Bohemian Gothic Tarot Review (All 78 Bohemian Gothic Tarot Cards REVEALED!)

4.8/5 - (16 votes)



The Bohemian Gothic Tarot is the dark sister of the Victorian Romantic Tarot. It’s a deck of the shadows; dark, beautiful, a little melancholy and mysterious. The editions of the deck and a deck-and-book set are now out of print.

“Explore the shadow sides of life; the wisdom and truth that may lie in nightmare, dark imagination, and the fear of the supernatural.”

The Bohemian Gothic Tarot is the most recent deck released by Publishing house Magic Realist Press, and their first deck with an edgy and Gothic-themed theme.

The style of the cards are inspired by nineteenth-century studio portraits as well as German romantic postcards. It was during the 18th century when Gothic started, starting in the form of the book “The Castle of Otranto” that was published during 1764, by Walpole but is most famous for its revival during Victorian time, thanks to Edgar Allen Poe and Mary Shelley’s Frankenstein.


The cards don’t have any connection to particular Gothic stories or characters however, Karen Mahony and Alex Ukolov have combined the best elements of the genre into an extremely atmospheric deck. The deck is designed to work on an unconscious level, stimulating the imagination and teasing the brain, instead of being outright scary or terrifying. There are some cards that resemble the horror genre, however they generally rely on characters with ghostly skin tone and differently frightening facial expressions. depicting dark corners, stormy skies bats, gargoyles and castles that have been destroyed, to create a Gothic-themed setting.

There are a few decks that take on the shadowy side – the majority of them contain gothic or dark imagery that are layered over Rider-Waite style of scenes. But this deck Bohemian Gothic explores more than just the usual images and the meanings. The images express emotions and emotions that are usually only portrayed in decks with more positive themes such as melancholy, cunning wicked genius, terror, anxiety, submission, longing sad, devilish merriment and of course the horror.

Certain cards have an edgy twist to the standard (aside from the dark hue). The Sun is usually a straightforward and straightforward card of joy but this one shows an incredibly shrewd and sarcastic child on the side of the animal (in sharp contrast with his blonde locks and adorable Red coat). The two of Swords appears simple, but is bizarrely creepy. Two tall towers of tile stand rigidly behind a woman who is blindfolded in the night light. Other characters are attractive or uninteresting on first sight – until you take a second look. Within the Four of Wands, three women are standing outside an old castle, with lighting dimly from the window. They appear to be beautiful and well-dressed. However, they have a somewhat glazed appearance and an unholy zeal like they’re waiting the next person to stroll through the streets.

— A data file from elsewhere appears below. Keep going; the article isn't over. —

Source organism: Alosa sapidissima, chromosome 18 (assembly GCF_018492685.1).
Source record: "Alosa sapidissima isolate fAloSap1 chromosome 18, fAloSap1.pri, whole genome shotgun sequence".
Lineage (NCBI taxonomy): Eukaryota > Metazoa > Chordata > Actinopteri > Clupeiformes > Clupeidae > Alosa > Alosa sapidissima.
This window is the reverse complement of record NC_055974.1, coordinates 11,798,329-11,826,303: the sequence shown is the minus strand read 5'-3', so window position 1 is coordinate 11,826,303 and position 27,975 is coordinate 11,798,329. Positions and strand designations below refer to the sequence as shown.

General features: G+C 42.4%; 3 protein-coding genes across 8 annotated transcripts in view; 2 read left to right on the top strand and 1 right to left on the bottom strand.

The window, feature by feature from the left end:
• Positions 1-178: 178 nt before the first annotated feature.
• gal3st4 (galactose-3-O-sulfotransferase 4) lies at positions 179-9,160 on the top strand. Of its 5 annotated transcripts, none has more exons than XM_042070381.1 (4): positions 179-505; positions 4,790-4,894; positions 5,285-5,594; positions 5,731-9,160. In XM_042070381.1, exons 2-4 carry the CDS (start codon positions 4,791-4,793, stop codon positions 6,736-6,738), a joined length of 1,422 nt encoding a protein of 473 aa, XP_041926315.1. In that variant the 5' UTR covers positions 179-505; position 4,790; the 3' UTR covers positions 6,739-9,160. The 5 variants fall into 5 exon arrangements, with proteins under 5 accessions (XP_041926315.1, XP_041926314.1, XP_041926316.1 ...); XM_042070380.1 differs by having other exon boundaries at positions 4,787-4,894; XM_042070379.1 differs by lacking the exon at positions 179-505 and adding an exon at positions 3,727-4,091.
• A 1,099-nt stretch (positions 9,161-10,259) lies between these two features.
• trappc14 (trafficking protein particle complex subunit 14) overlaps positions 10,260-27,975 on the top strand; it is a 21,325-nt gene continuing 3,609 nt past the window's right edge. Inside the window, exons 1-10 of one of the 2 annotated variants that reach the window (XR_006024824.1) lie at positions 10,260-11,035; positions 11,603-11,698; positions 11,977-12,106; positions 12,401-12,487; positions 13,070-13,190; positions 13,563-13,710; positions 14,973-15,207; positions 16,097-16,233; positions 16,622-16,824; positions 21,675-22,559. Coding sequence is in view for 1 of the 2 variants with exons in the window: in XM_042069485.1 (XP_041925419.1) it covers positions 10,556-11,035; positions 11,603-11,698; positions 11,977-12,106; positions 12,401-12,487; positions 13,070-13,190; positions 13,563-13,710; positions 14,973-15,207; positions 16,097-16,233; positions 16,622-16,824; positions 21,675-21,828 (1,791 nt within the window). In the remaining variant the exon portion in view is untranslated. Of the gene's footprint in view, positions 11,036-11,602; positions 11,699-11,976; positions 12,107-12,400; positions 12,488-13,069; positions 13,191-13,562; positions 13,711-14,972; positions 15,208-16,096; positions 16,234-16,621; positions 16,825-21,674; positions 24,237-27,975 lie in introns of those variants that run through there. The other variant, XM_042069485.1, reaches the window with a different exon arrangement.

Some are more disturbing. The Devil card isn’t gruesome however, it depicts a gruesome red-haired, blue-skinned woman is seen holding the needle of a hypodermic (this isn’t a flimsy anachronism; hypodermic were used in the 18th century) towards the arm of a beautiful woman. It’s the Seven of Wands is the most spooky of the cards one, depicting the gargoyle, ram-horned creature with sharp fangs dangling out of a castle’s window.

They are made of the typical thick, but sturdy card stock commonly used by Magic Realist Press decks. The backs feature a reversed black and white geometric skull and bone pattern as well as a’momentomori’ pattern inside the bone hexagon. The fronts of the cards have no borders. There are two editions that are part of Bohemian Gothic: the Silver Edition, which is limited to 500 copies, comes with an additional card called Danse Macabre, which has no Rider-Waite companion, but is designed to serve as an ode to the passing of time and dying. The standard edition comes with an accompanying book.

The book’s 232 pages are targeted to readers at all levels. For the beginner, it offers a place to begin if it’s your first time deck: it includes an overview of the history of the tarot as well as tips about how to learn the tarot, reading techniques and spreads as well as samples of spreads. If you have an excellent understanding of traditional meanings of the cards, there’s shadow meanings that are included in addition to the standard card meaning. Also, interspersed with the card meanings are further explanations of Gothic themes and settings for instance, the Vampire following the Lovers cards as well as The Haunted house or Castle following the 8 of Cups, and Madness and Delusion after the 10 of Cups.

There are many methods to read this Bohemian Gothic deck, too using the traditional positive meanings for the cards when they are upright, and shadow meanings of the reverseddeck; make use of all the meanings of shadows to get an insight into your unconscious motives, and the less appealing aspects of your life, or, you can read using a different deck, such as that of the Victorian Romantic and select a card from the Bohemian Gothic for a hidden influence or shadow.

The Bohemian Gothic Tarot has a design that is completely different from Karen and Alex’s earlier decks, yet was designed with the same expert artistic manipulation of images and digital technology. The dark sister to The Victorian Romantic Tarot is best played at night in a space with velvet curtains and some flickering candles.

The Bohemian Gothic Tarot: Karen Mahony, Alex Ukolov: 9781905572113: Books


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